On the positive side, however, it is important to acknowledge the achievement of Roseanna Cunningham in securing a further advance in right to buy legislation.
The coming into force in 2020 of part 5 of the Land Reform (Scotland) Act 2016 means that local community groups can now secure land, by compulsory means if necessary, for sustainable development purposes.
This is likely to transform the relationship between local communities and their landowners in the future as a better balance is achieved between private and public interests in the use of our land and water.
For everyone voting in this year’s election, however, the need to recover momentum in the land reform process should be a top priority.
The need to elect politicians who understand what action is required over the next five years is of paramount importance.
Climate change mitigation and ecological recovery cannot wait while landowners and their lawyers continue to frustrate the public interest as they cling on to land use practices that were first developed when Queen Victoria was on the throne.
Only in the Highlands and Islands is there an obvious choice. There Andy Wightman, Scotland’s most experienced land reformer, is standing for the list.
This politician, now based in Lochaber, has been campaigning for the public interest on land issues since his student days when the forestry tax scams in northern Scotland were exposed to public scrutiny and reform.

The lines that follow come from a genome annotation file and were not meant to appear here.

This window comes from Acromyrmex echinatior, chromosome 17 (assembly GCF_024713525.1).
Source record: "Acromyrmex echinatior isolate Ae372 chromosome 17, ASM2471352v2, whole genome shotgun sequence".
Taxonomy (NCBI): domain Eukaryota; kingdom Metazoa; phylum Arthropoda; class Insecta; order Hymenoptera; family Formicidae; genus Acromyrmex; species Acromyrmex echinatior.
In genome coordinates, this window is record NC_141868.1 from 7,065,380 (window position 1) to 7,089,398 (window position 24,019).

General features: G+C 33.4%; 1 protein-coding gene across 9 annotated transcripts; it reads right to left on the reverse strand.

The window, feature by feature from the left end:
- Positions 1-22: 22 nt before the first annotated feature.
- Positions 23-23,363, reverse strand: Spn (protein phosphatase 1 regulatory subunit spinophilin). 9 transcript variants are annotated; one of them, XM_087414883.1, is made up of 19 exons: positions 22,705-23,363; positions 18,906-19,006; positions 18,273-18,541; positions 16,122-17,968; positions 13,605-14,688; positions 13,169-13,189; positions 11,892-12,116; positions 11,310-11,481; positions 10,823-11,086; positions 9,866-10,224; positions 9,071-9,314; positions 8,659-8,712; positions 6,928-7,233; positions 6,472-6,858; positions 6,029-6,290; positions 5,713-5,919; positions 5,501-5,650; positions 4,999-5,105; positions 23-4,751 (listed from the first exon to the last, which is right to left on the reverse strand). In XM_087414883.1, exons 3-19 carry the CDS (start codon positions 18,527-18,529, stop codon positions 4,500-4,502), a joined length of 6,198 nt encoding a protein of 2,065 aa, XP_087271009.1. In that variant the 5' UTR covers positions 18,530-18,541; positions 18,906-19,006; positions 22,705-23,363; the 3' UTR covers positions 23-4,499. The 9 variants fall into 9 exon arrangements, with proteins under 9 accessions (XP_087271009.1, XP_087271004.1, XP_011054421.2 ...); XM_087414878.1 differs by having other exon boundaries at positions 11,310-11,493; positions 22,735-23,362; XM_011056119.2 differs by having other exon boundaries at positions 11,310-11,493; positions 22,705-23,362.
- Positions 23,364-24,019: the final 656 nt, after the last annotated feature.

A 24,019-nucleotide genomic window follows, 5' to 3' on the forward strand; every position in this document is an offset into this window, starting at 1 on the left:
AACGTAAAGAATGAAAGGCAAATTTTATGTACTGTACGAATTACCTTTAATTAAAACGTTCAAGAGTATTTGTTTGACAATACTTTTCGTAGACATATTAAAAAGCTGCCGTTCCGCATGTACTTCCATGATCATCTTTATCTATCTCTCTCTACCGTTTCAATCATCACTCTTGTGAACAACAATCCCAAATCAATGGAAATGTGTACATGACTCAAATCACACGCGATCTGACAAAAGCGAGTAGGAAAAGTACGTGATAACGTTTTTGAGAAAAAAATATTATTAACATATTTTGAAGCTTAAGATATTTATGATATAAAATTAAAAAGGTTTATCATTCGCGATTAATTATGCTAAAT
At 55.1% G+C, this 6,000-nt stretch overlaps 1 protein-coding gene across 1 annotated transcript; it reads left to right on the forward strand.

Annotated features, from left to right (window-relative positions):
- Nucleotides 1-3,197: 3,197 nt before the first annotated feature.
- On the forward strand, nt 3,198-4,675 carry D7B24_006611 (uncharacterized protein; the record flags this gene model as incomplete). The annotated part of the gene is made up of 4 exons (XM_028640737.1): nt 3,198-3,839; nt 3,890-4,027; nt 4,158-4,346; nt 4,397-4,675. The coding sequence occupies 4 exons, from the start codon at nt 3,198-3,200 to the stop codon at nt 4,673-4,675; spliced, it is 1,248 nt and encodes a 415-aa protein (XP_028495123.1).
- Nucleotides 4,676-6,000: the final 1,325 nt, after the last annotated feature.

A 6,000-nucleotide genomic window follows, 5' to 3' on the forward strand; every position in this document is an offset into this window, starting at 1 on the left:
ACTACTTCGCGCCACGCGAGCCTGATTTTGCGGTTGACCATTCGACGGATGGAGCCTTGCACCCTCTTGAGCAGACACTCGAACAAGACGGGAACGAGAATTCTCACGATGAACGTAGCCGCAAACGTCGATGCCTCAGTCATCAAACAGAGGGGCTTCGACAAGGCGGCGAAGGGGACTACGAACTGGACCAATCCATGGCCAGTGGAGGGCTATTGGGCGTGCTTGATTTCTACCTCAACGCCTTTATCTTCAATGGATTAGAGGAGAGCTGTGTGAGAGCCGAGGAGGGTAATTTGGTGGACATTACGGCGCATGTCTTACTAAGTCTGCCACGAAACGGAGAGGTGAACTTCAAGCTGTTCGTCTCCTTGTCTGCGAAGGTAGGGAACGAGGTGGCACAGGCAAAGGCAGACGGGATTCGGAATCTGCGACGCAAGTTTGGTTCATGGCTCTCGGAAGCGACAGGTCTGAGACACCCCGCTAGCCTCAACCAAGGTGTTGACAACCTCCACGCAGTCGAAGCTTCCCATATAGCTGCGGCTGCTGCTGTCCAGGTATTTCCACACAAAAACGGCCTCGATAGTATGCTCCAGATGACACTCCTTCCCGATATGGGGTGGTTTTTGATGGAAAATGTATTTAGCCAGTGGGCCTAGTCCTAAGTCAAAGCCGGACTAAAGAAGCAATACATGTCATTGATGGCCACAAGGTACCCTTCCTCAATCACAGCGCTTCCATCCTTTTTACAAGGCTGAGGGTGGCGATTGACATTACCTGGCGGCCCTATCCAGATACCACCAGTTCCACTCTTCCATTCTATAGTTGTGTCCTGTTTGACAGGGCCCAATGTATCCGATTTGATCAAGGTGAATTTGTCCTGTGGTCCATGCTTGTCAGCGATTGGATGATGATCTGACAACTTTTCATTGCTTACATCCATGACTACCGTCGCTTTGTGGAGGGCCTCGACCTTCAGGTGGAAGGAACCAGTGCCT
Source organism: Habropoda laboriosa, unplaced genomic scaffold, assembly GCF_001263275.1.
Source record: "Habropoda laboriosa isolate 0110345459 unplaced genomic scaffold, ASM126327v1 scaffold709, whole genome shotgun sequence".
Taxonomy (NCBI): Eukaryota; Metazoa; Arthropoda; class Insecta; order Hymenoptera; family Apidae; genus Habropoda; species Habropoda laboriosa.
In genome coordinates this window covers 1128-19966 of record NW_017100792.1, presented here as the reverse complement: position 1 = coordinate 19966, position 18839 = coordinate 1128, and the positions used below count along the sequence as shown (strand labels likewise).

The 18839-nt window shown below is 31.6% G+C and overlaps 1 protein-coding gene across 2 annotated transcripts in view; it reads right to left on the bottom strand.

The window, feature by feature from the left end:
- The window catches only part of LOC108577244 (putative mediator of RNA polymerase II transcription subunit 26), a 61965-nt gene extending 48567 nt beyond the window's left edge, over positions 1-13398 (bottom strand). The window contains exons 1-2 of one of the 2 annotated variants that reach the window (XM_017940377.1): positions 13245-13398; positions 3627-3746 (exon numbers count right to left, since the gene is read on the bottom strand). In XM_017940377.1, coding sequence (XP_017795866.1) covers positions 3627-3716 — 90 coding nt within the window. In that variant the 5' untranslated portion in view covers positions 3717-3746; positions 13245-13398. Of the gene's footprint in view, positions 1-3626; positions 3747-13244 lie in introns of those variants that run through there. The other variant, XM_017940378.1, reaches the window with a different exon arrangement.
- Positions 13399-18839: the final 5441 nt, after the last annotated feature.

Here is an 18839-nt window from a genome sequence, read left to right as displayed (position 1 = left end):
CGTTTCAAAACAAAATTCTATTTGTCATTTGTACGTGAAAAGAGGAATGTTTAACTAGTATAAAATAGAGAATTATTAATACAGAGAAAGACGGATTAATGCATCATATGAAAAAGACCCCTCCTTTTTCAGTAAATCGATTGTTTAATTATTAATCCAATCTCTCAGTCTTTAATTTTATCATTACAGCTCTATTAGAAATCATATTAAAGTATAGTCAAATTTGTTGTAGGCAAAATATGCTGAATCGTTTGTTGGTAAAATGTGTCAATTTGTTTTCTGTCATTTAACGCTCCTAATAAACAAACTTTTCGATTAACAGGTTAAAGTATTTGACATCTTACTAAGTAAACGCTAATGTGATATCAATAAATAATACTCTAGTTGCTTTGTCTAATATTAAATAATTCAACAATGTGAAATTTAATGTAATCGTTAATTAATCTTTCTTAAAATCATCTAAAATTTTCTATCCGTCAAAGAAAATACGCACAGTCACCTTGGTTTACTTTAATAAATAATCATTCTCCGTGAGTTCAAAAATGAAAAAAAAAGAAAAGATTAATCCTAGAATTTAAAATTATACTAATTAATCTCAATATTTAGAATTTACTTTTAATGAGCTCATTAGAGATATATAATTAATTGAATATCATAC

There is nobody better placed to represent the Highlands and Islands or see that land reform is progressed in the next Parliament. He and we deserve as many second votes in favour of Andy as he attempts to secure his seat as one of the few independent candidates seeking election:
“If I were in the Highlands….I would give my list vote to Andy Wightman. Holyrood needs independent voices with known integrity and track record” (Ruth Wishart (see here)).
Elsewhere, we need as many votes as possible cast for candidates who are prepared to commit to land reform, whatever party they are standing for.
[Further information on these land reform issues are covered in the 10 minute film that I recently helped to make with Dave MacLeod for the Fort William Mountain Festival (see here)].